Small Business Accounting – Developing Your Talent Stack

Eric Weynand, Founder

What is the right talent stack for your small business accounting department?

The talent stack is a concept attributed to Scott Adams (creator of the Dilbert comic strip) and used by successful business owners everywhere. The idea is that you can combine many ordinary skills to create extraordinary results.

It can be a challenge to get all the skills your business needs without over-hiring the department and costing your company too much money. Consider all the skills needed for a successful small business accounting department.  At a minimum, it must:

  • Record business transactions
  • Pay the bills
  • Pay your employees
  • Collect money from customers

But it also needs to:

  • Comply with tax and audit protocols
  • Manage working capital
  • Implement sound risk management
  • Prepare accurate and functional reporting
  • Manage systems and processes
  • Align financial strategy with the company’s overall business strategy
  • Drive and support the planning and budgeting process
  • Organize and manage the business intelligence engine
  • Analyze financial data to provide sound decision making

And this is when the company is static!  Any change to systems and processes places further demands on the accounting department – and can add further risk to the business.

Building Your Talent Stack to Balance Efficiency and Strengths

Most small businesses are not in a position to hire the full skill set necessary, which includes:

  • Executive-level CFO – strategic direction and oversight
  • Controller level accountant – GAAP, tax and audit compliance
  • Staff-level accountant (bookkeeper) – payroll, accounts payable and accounts receivable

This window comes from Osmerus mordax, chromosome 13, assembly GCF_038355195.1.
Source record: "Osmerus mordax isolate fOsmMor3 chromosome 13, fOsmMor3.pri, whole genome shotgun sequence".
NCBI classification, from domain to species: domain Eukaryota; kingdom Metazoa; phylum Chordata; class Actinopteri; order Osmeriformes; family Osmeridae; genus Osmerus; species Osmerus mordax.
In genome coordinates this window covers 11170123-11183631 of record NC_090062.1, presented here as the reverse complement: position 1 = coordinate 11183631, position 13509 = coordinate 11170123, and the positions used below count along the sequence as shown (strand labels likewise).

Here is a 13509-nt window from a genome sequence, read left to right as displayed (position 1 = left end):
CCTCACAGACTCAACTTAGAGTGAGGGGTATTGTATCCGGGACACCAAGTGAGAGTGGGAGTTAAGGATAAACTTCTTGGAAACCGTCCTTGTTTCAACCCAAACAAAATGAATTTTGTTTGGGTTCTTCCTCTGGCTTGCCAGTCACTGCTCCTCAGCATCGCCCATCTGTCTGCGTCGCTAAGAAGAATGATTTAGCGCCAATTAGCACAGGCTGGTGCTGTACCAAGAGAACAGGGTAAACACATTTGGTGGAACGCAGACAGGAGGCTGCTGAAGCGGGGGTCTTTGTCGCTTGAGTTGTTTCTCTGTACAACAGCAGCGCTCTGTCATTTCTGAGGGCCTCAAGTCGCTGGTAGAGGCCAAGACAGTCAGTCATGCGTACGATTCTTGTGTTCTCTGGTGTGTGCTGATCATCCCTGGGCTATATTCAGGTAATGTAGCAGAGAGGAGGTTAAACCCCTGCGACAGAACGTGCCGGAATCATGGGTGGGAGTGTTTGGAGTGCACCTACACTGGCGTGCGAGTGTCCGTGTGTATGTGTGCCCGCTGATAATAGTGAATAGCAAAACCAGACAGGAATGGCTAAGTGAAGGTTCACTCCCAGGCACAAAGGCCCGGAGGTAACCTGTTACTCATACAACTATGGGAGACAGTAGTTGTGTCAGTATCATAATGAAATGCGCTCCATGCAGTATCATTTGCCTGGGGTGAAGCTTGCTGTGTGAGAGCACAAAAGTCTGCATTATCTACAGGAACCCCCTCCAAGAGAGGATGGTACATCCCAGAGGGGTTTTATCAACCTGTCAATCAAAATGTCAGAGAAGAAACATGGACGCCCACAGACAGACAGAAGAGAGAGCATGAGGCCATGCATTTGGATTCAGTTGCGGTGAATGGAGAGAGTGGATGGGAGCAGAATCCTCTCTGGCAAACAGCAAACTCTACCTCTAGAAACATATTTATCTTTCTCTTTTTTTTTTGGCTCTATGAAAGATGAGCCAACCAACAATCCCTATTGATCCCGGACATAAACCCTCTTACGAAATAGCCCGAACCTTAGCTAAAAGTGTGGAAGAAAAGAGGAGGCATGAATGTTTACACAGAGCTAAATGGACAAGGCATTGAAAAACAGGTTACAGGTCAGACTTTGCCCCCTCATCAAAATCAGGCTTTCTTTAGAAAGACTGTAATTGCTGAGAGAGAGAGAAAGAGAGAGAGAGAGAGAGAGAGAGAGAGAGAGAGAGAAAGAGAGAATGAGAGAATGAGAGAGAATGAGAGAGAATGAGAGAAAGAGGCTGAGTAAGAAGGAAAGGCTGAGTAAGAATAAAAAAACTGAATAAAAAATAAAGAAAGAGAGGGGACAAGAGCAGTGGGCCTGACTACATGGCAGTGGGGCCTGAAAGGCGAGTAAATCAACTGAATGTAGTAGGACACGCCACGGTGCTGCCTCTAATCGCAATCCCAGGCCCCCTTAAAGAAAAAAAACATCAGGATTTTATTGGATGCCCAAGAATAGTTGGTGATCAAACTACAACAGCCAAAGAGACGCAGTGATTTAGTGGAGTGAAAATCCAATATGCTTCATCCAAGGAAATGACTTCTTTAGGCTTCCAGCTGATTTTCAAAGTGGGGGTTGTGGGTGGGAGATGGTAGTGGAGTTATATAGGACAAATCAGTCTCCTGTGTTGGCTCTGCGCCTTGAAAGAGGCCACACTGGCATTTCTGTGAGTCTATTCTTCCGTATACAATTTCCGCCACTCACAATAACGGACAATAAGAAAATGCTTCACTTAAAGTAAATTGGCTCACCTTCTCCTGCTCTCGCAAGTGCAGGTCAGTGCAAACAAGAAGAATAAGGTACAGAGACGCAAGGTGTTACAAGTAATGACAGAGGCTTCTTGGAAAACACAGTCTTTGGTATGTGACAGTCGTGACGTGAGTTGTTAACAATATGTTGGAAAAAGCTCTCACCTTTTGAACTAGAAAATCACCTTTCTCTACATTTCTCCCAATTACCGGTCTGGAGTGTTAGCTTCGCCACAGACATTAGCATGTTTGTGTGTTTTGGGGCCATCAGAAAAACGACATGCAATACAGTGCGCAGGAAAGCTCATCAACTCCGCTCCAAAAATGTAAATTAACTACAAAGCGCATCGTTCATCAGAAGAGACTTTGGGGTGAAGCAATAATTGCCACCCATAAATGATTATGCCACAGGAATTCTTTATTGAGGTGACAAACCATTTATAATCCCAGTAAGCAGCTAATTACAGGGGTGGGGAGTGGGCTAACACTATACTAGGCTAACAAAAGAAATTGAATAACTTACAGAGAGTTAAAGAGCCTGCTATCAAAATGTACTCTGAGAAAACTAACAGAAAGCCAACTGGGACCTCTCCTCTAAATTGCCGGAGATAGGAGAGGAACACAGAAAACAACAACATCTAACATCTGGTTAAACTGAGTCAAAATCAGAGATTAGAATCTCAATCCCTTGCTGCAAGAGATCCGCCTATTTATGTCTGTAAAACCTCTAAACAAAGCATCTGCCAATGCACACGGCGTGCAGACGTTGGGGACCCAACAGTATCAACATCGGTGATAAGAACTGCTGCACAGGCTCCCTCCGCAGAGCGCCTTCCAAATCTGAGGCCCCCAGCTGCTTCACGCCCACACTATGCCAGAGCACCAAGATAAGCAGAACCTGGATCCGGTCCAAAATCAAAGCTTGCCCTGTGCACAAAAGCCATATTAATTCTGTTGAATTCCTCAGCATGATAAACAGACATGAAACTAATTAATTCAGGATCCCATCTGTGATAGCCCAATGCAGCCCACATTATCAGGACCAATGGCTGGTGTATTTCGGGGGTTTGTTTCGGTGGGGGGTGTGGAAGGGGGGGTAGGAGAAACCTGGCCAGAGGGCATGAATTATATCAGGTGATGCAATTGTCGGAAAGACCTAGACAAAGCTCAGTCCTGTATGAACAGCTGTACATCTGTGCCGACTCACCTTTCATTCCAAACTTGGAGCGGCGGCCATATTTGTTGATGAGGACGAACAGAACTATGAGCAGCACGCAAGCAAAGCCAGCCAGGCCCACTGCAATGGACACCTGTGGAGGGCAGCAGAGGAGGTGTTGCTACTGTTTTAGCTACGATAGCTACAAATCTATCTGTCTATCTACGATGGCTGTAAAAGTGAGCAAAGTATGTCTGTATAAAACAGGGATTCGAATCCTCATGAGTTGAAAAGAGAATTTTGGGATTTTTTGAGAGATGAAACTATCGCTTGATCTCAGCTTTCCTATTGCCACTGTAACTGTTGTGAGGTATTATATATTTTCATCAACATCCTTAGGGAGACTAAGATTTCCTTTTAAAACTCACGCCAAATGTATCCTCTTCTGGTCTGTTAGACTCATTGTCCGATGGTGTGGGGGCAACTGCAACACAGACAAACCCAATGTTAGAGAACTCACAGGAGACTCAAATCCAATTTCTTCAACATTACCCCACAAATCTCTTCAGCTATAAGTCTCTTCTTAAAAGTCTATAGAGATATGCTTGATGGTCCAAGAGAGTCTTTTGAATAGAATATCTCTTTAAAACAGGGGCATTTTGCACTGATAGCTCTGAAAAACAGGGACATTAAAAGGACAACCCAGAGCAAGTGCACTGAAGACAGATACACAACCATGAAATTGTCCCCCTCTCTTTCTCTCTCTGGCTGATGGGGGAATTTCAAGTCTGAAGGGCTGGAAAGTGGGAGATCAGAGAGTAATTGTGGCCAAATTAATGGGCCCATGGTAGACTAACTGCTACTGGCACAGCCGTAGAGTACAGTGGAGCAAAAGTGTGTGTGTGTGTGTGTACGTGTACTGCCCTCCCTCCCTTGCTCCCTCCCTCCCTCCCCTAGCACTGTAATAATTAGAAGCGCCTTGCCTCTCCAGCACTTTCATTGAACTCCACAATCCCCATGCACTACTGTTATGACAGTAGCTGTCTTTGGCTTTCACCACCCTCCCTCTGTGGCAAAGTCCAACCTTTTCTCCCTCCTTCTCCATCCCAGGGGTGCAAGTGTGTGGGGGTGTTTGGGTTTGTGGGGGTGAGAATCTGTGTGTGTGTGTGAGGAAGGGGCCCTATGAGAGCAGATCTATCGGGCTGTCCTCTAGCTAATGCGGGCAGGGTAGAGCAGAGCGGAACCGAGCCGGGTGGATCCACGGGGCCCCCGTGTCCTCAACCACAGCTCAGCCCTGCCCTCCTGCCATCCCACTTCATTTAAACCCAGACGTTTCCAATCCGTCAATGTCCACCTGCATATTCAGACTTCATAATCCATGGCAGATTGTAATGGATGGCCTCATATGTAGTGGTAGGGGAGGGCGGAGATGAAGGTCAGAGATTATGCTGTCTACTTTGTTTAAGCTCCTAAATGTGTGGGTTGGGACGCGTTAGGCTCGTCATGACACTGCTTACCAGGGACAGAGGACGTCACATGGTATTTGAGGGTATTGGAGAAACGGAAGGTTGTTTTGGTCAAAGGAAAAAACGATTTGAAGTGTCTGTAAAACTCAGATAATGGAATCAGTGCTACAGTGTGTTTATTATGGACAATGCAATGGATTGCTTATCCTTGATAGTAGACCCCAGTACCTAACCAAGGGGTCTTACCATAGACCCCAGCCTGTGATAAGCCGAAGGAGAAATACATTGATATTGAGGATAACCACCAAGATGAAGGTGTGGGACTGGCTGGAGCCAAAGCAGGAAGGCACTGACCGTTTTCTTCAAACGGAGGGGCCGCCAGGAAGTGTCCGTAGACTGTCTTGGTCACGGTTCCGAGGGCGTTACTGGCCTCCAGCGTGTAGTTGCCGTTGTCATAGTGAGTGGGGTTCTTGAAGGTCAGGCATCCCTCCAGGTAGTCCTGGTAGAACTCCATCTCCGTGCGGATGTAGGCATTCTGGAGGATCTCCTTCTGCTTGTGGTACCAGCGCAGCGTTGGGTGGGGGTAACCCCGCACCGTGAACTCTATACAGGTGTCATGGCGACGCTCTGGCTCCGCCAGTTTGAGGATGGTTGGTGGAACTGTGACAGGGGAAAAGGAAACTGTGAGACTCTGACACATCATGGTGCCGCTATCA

• Financial analyst – manage planning and budgeting.  

The result of not hiring across the spectrum? Major inefficiencies.

Why pay a CFO or a controller to process invoices?  Staff accountants aren’t experienced or trained to make controller-level decisions.  Controllers generally don’t do change management and strategy. And who is performing financial analysis and budgeting? (more info in the table below at end of this post).

On the flipside, trying to match needs to skill sets may not be the most efficient for your current staff.  

Do your accounting operations actually require a full-time person, or more than one full-time person?  If you struggle with the balance between finding the right skill sets and maximizing efficiency, you’re not alone.

The Emergence of a New Staffing Approach

Fortunately, with the help of technology and a little bit of strategic organization, you can build an accounting and finance team that is both efficient and skilled, with multiple levels of expertise and function, available both on-site and remotely via cloud-based solutions.

Transitioning the finance and accounting work from in-house operation to a third-party expert eliminates the high cost of office space and internal HR and IT management. The result for the CEO and management team is drastically improved business intelligence and financial analysis.

If you’re a small business CEO and want to make sure you’re getting the most out of your accounting and finance team, maximizing skills across the talent spectrum, and minimizing cost, this model could be a good fit for your business.